On the second of a two-part edition of Let’s Taste, I continue to look at wines from Pewsey Vale that have recently been released. ‘The Contours’ is considered to be one of Australia’s best riesling wines, and I was honoured to be able to compare two vintages of this wine side-by-side. Let me know what you think in the comments below, and feel free to recommend some more rieslings for me to try!
I’ve tasted some Heartland wines on Let’s Taste before, and in this case it was exciting to look at a step up in their range, being the Cabernet Sauvignon. Ben Glaetzer is a highly respected winemaker, and does an incredible job with the Heartland wines, let me know what you think in the comments below.
Very excited on this edition of Let’s Taste to look at the 2017 rieslings from Pewsey Vale, particularly having tasted across the 2016 wines previously. The big difference on this occasion is there is a new wine to the range, and it was fascinating seeing how it fit in with the other wines of the same vintage. Let me know what you think in the comments below, and stand by for a part two looking at two different vintages of The Contours Riesling.
Not for the first time I’m tasting samples sent from Topper’s Mountain, New England NSW based producer of some alternative wines. I’m fascinated by this region as I don’t see much else from there, and the TM crew are doing some really cool things up there. Let me know what you think of the latest edition of Let’s Taste, I’d love to hear from you and appreciate you subscribing to the Intrepid Wino channel.
This is the final in a three-part series looking at wines from Mitchell Winery in the Clare Valley. On previous editions I have looked at current release Mitchell wines compared with museum releases, but they also have a specific late release range under the McNicol branding. Here I look at the riesling and shiraz from this range. Let me know what you think in the comments below.
Late in 2017, in conjunction with Ear Buds, I held the first edition of The Vincast Live at Noisy Ritual in Brunswick East and on Facebook Live. Two former guests of The Vincast – Ben Ranken from Galli Estate (Episode 127) and Dan Buckle (Episode 67) from Chandon Australia – joined myself and co-host Nevena Spirovska (Quickie Podcast) to talk about grape varieties in Australia: what are they, why are they, where are they and what are the best ones? I hope you enjoy this chat, as much as the live audience did. Please provide us with some feedback and interest in a future edition.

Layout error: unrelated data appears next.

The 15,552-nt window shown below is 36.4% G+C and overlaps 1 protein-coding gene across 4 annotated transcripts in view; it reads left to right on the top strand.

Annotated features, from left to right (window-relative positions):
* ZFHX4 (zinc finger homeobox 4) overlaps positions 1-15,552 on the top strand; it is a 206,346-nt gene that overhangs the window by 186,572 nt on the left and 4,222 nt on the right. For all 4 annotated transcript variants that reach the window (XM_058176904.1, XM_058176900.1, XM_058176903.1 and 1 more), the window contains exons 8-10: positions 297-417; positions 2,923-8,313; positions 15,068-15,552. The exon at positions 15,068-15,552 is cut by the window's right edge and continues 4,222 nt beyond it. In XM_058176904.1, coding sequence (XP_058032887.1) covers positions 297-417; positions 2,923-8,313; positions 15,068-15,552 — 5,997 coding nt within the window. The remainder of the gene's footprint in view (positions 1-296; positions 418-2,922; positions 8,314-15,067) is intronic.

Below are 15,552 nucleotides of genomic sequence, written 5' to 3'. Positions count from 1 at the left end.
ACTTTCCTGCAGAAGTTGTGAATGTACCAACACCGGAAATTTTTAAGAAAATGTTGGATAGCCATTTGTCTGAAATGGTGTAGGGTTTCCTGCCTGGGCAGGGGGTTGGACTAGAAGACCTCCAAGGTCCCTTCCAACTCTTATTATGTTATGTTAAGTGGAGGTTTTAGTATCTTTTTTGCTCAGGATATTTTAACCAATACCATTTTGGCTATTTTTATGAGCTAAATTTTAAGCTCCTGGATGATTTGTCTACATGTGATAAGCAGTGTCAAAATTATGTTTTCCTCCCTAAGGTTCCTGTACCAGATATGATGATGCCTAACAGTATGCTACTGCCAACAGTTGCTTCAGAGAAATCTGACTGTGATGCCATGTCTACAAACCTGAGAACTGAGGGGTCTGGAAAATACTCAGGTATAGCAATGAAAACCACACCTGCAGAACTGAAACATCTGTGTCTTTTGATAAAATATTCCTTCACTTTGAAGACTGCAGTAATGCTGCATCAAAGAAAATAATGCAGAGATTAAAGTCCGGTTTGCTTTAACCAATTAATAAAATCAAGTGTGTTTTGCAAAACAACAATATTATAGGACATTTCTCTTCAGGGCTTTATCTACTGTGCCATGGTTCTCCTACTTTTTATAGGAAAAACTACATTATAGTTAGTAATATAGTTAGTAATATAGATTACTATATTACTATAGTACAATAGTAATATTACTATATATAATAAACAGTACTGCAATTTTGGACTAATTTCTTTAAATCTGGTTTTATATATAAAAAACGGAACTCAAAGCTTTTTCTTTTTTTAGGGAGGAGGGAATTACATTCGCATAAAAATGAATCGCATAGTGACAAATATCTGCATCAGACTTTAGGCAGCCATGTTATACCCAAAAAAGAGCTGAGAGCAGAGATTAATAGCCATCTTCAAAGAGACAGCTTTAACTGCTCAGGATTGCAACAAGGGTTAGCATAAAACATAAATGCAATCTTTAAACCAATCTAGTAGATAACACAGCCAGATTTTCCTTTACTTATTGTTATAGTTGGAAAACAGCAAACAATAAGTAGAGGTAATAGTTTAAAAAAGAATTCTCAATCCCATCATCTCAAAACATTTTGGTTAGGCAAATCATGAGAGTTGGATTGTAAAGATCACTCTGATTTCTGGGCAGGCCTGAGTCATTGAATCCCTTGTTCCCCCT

Hard to believe, but this is actually the first recorded edition of Let’s Taste for 2018, and it happens to be at an entirely new location. My young family have just moved house (a fun exercise during vintage to say the least), and I was excited to taste some perennial favourites at the new address!
Yalumba is one of Australia’s most important wine producers, with an incredible range from iconic to approachable. The ‘Y Series’ range has always represented outstanding value, and I happily opened the range of chilled wines from the 2017 vintage. Let me know what you think in the comments below, many thanks to Yalumba for sending the samples!
Yalumba ‘The Y Series’ Sauvignon Blanc 2017 – RRP $15.00
Yalumba ‘The Y Series’ Riesling 2017 – RRP $15.00
Yalumba ‘The Y Series’ Pinot Grigio 2017 – RRP $15.00
Yalumba ‘The Y Series’ Chardonnay 2017 – RRP $15.00
Yalumba ‘The Y Series’ Viognier 2017 – RRP $15.00
Yalumba ‘The Y Series’ Sangiovese Rosé 2017 – RRP $15.00
A little late to the party (vintage 2018 is almost over already), but I got there eventually. Here’s the fourth and final video on the 2017 vintage for Vino Intrepido, finishing the wine and getting it into bottle.
The vermentino and nero d’avola components were racked and blended in September 2017, and bottled not long after that. The nebbiolo was racked and blended in October, returned to barrel, then racked and bottled in January 2018.
There aren’t many people who call Steve Lubiana Stefano, and you merely need to spend a few minutes with him to understand why. He is one of the most affable and soft-spoken Australian vignerons you’ll find, very much a product of having grown up in the Riverland, the product of Italian migrants. In spite of his very generous and gregarious nature, he is a philosophical wine grower with a deep passion for not only biodynamic farming but the history of these practices. His imprint on the island state of Tasmania is immeasurable, and has been producing outstanding wines from the Derwent Valley for several decades.
When Jean-Jacques Morel made the decision to move his family from Paris to Burgundy, it in fact wasn’t for wine, his entry into the wine industry was merely to earn a living once he moved to the region. It was his previous influences and experience that not doubt led to him finding a true passion for viticulture, and the decision was made to follow a path of wine farming. His incredible journey in life has not only influenced his approach to his wines, but also his approach to life, as his enthusiasm and affability his hard to deny. The fact that he limits interference with his wines is but a small part in his mystique and acclaim, and spending a short amount of time it’s hard not to find his love of life infectious.
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